Why just job data? India must reform the entire data ecosystem | editorials | Hindustan Times
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Why just job data? India must reform the entire data ecosystem

Independent quality control and timely audits of data that we are generating is need of the hour

editorials Updated: May 11, 2017 13:45 IST
Prime Minister Narendra Modi speaks at the launch of the Supreme Court's integrated case management system, which makes it a paperless court, in New Delhi on Wednesday. PTI Photo by Vijay Verma (PTI5_10_2017_000110B)
Prime Minister Narendra Modi speaks at the launch of the Supreme Court's integrated case management system, which makes it a paperless court, in New Delhi on Wednesday. PTI Photo by Vijay Verma (PTI5_10_2017_000110B)(PTI)

Prime Minister Narendra Modi has set up a high-level task force under Arvind Panagariya, vice chairman of NITI Aayog, to generate timely and reliable data on employment in India. Job data in India is mostly outdated, or incomplete and little information is available on the informal sector, which employs 90% of the workforce. That means there is no effective way to gauge the impact of government policy on job creation.

It is often said: If you can’t measure it, you can’t improve it. In that regard, this is a welcome step. New data can help design effective policies to spur job creation and fight unemployment.

But employment statistics are one aspect of a larger systemic problem. Experts have long argued that India’s data collection system needs radical overhaul due to quality and coverage issues. It has been observed that different official data sources point to disparate conclusions. That needs to change. Manpower shortage for data collections is one reason which hinders India from taking up new surveys and increasing the sample size to improve quality. For instance, the National Sample Survey Office (NSSO), the official source of key socio-economic indicators — including estimation of the poverty line — has around 24% positions vacant for ground level staff responsible for collecting data.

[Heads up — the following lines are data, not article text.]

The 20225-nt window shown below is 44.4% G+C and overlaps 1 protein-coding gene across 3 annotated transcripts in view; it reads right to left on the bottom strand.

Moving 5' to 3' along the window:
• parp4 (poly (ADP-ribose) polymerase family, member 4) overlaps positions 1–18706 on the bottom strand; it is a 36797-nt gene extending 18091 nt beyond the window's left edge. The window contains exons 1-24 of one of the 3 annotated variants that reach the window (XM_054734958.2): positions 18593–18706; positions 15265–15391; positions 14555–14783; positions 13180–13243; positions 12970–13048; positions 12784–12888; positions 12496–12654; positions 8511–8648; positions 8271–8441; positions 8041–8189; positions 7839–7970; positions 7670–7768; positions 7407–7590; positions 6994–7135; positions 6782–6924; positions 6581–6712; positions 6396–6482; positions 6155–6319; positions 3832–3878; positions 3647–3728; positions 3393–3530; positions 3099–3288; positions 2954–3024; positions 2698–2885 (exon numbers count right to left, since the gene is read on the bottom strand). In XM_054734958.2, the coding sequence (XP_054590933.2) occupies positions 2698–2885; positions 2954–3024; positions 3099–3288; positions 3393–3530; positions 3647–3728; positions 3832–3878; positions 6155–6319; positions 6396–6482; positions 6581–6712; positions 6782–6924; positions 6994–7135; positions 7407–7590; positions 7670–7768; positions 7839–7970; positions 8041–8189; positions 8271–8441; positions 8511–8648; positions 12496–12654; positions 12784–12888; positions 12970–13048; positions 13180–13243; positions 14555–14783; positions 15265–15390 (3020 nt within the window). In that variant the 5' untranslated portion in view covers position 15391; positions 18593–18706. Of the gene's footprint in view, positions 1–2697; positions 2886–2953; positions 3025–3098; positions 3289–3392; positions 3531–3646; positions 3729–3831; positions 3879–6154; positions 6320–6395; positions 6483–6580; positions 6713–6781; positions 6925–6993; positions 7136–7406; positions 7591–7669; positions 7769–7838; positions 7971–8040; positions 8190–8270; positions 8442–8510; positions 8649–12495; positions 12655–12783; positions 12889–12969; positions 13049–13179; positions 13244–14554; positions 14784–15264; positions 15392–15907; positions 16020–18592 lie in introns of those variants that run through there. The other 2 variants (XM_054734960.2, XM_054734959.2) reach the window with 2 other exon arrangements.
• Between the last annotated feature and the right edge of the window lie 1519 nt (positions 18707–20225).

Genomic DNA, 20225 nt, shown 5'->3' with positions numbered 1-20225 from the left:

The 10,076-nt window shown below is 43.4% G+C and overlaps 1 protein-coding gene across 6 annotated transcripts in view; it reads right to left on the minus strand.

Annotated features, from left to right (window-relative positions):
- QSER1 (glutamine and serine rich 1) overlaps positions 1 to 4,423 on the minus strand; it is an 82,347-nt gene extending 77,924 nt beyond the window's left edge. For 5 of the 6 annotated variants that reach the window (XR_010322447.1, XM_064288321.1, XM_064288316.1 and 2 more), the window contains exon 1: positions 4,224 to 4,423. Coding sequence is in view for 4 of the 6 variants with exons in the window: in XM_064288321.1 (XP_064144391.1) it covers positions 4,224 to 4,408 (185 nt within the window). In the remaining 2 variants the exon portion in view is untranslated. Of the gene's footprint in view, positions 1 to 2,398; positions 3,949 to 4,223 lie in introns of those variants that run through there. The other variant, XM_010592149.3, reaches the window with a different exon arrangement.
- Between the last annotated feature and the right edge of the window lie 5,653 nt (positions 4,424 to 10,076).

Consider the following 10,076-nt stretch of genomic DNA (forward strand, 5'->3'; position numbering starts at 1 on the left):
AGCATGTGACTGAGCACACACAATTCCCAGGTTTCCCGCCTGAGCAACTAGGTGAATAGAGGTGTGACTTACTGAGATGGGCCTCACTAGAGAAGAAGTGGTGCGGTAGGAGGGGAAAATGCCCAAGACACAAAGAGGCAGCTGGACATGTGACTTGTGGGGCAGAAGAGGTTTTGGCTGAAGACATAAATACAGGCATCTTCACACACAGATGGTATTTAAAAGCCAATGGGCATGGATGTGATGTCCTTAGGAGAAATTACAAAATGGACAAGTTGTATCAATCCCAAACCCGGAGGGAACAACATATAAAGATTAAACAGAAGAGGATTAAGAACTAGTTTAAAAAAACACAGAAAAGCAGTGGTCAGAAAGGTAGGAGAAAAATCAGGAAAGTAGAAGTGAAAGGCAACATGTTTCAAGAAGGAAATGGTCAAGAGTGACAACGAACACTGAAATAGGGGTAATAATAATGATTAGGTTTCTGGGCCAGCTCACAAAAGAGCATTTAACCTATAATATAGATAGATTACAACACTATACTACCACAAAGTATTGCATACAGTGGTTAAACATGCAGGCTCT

Further, data at the national and state level is not enough, as they provide a macro picture of the state of affairs. Given the size and diversity of the country, targeted interventions and smart policy design call for disaggregated district-level data, which is not readily available.

Another issue pertains to over-reporting of data for monitoring the performance of government schemes. When the staff putting the data together is aware that figures they are reporting will serve as a benchmark for their performance, they tend to fudge. This needs to be fixed. Independent quality control and timely audits of data that we are generating is need of the hour.

Keeping statistics at the heart of decision-making is the only way to steer India’s policy discourse towards ground reality and potentially staying away from ideological debates. Along with this renewed focus on jobs data, the government should focus on systemic reforms of the data ecosystem.